A retail operaiton operating out of his house morphed into a bricks-and-mortar shop in Melbourne's CBD and a floodgate of releases via the fledgling label ensued. It's been an enduring success - on its own terms - since then. Off The Hip - the label and the shop - have inspired and contrinuted to the existence and growth of hundreds of bands. 

Last month, the Off The Hip label celebrated its 15th birthday. We decided it was high-time for Mickster to occupy the interview seat.

Datura4 bring their heavy jams east

Datura4 RobbieHarroldRobbie Harrold photo

One of the album highlights of 2016 was "Demon Blues", the debut release by Perth-based rock-psych-boogie band Datura4.

A quartet led by Stems/DM3 songwriter Dom Mariani and ex-New Christs, You Am I, Bamboos and Monarchs guitarist Greg Hitchcock, With Stu Loasby (bass) and Warren Hall (drums) completing the line-up, Datura4 conjure a heady mix of guitar-raunch 'n' roll and heavy melodic jams - in the tradition of the Colored Balls and Masters Apprentices, yet unlike any other Australian band currently treading the boards.

Their second album "Hairy Mountain" has recently been unleashed by US label Alive Natural Sounds and we chased down Dom Mariani for a brief grilling, ahead of a quick-fire tour of Australia's East Coast.  

Last drummer standing brings his own Animals to play

John Steel Piotr BienieckiOriginal Animals drummer John Steel.  Piotr Bieniecki photo

This May, The Animals are touring Australia and New Zealand.

No, Eric Burdon won’t be with them. He lost the rights to the name in 2008, partly because it was evident to a judge that the name was one of convenience to him. However…

John Steel is one of the co-founders of The Animals. Apart from singer Eric Burdon - now performing under his own name with his own cast of Animals - Steel is the member who has been with most of the incarnations. It's his version of The Animals making the trip down under in May.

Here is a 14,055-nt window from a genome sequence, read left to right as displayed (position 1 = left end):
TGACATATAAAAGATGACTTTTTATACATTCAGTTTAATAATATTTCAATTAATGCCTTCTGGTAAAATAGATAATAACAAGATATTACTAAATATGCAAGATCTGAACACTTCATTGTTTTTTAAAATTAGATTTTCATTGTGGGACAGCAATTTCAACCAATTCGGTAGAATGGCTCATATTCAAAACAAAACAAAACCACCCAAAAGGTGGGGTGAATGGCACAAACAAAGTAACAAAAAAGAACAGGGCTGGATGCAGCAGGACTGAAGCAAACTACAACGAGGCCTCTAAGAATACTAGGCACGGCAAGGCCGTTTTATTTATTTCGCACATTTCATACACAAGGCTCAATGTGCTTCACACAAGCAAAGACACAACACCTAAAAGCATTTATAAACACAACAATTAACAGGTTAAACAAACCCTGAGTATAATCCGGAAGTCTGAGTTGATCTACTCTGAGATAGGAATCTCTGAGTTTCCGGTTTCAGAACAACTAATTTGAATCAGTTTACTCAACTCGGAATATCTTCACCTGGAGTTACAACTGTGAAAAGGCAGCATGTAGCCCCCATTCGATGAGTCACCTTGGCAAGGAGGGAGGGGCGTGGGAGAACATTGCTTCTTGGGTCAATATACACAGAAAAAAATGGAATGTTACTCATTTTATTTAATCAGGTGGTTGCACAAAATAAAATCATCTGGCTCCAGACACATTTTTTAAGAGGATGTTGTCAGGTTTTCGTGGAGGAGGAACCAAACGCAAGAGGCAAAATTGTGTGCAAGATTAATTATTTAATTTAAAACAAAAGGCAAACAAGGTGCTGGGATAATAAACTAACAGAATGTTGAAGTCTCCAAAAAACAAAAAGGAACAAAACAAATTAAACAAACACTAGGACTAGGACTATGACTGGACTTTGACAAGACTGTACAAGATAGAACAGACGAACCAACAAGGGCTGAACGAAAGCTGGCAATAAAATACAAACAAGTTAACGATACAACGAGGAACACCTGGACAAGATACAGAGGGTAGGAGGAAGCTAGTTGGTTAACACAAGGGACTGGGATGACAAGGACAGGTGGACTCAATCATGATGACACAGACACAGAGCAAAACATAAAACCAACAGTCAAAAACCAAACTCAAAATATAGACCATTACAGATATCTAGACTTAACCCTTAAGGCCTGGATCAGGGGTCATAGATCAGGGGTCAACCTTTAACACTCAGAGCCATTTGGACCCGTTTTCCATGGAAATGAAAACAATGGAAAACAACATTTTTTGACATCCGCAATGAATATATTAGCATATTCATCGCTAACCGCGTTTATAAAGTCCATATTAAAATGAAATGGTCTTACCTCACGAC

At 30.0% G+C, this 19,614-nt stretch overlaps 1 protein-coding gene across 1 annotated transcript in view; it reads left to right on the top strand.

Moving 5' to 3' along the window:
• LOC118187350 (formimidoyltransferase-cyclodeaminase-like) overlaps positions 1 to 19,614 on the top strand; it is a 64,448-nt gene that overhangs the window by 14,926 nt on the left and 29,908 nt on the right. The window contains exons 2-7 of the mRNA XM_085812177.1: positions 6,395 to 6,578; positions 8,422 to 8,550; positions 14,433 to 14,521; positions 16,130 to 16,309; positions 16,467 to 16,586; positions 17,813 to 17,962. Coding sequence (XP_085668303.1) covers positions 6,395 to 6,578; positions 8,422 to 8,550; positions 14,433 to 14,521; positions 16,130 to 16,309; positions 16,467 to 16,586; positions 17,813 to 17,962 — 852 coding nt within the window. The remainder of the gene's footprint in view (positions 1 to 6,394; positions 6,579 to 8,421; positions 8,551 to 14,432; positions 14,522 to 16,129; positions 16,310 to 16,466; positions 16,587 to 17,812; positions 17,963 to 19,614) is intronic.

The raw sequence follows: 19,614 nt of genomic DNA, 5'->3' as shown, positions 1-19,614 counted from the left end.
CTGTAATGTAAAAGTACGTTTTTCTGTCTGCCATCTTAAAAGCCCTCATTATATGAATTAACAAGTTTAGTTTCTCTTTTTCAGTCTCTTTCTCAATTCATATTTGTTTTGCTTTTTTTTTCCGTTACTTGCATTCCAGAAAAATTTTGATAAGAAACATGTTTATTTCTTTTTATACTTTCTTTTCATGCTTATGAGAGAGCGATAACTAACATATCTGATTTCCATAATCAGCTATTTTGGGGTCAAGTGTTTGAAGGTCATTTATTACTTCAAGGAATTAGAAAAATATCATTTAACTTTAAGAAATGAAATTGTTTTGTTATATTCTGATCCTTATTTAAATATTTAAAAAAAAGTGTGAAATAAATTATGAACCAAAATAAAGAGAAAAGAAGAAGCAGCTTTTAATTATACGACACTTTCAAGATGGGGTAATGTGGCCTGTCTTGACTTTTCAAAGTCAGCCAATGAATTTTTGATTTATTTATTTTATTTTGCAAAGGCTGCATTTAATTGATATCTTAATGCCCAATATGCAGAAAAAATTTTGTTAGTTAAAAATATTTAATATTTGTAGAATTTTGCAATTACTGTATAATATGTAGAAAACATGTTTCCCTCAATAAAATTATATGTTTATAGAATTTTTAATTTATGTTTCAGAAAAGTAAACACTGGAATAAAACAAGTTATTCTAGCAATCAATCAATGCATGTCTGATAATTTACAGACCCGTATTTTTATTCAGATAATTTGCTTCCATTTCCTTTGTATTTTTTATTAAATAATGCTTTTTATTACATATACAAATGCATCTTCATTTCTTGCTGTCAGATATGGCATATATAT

How Dave Weyer helped Jimi and Neil shape the sounds of the '60s

Dave69.2Dave Weyer circa 1969: Sought after Hollywood sound architect.

DATELINE 1999 - If you're a regular here at the I-94 Bar, chances are good that you have a more than passing interest in the music of Deniz Tek. Granted, the Radio Birdman mastermind's music has taken a markedly experimental turn over his last couple of albums -- one which hasn't found universal favor among fans of Birdman and his earlier solo work. But give the Iceman his due for hewing true to his uncompromising vision and never failing to make challenging, stimulating music.

Since the "Italian Tour" and "Bad Road" EPs and the "Le Bonne Route" album, a key element in the Deniz Tek sound has been one David Weyer, owner/operator of the studio in Laurel, Montana, which bears his name. As engineer and co-producer, Dave is the man who's helped realize Dr. Rock's prescriptions on tape and disc, and he has a fascinating story of his own to tell...

He's been a musician, inventor, a resident of L.A.'s Laurel Canyon during the frenetic '60s, amp technician to a host of guitar greats including Neil Young and Jimi Hendrix. Over a virtual beer or two, we talked about Dave's facinating past and his work with Deniz on projects past, present, and future.

Dave Weyer bellied up at the bar with me from his home in Laurel, Montana, on Sunday afternoon, October 3, 1999.

It's Just That They've Missed You: Julie Mostyn on the return of the Flaming Hands

jeff and julie
Jeff Sullivan and Julie Mostyn.    Steve Teece photo

The dictionary defines serendipity as “a pleasant surprise” and it's a term that scientists working in medical research are fond of using.  It’s also at the heart of how the looming reformation of beloved Sydney band the Flaming Hands came about.

Singer Julie Mostyn is on the phone from the Coffs Harbour home she shares with husband Warwick Gilbert, onetime bassist and graphic artist for Radio Birdman. She clearly remembers serendipity’s intervention on that very same landline, late in 2016.

“It was one of those life-changing phone calls…one that shocks you out of something you’ve been trying to get out of for a while,” she recalls.

“It was a call from Peter Oxley of the Sunnyboys, and he said: ‘Would you consider reforming the Flaming Hands?’ And I thought for half a second and said: ‘Yeah, that’d be good’.”

Talk about timing. It was as good as any excuse for Julie to ditch her day job in a local bank and embark on what's not so much a career revival as a chance to revisit great times, renew old partnerships and - maybe - push the musical boat out just a little further.

More on that last point later. More immediately, it means Flaming Hands supporting the Sunnyboys at the Sydney show of their February Australian tour, with similarly reformed friends, Shy Impostors, opening the gig.

Flaming Hands were Sydney’s best soul and psych pop band, a potent and popular outfit based around Julie Mostyn’s passionate voice and guitarist Jeff Sullivan’s emotion-baring songs.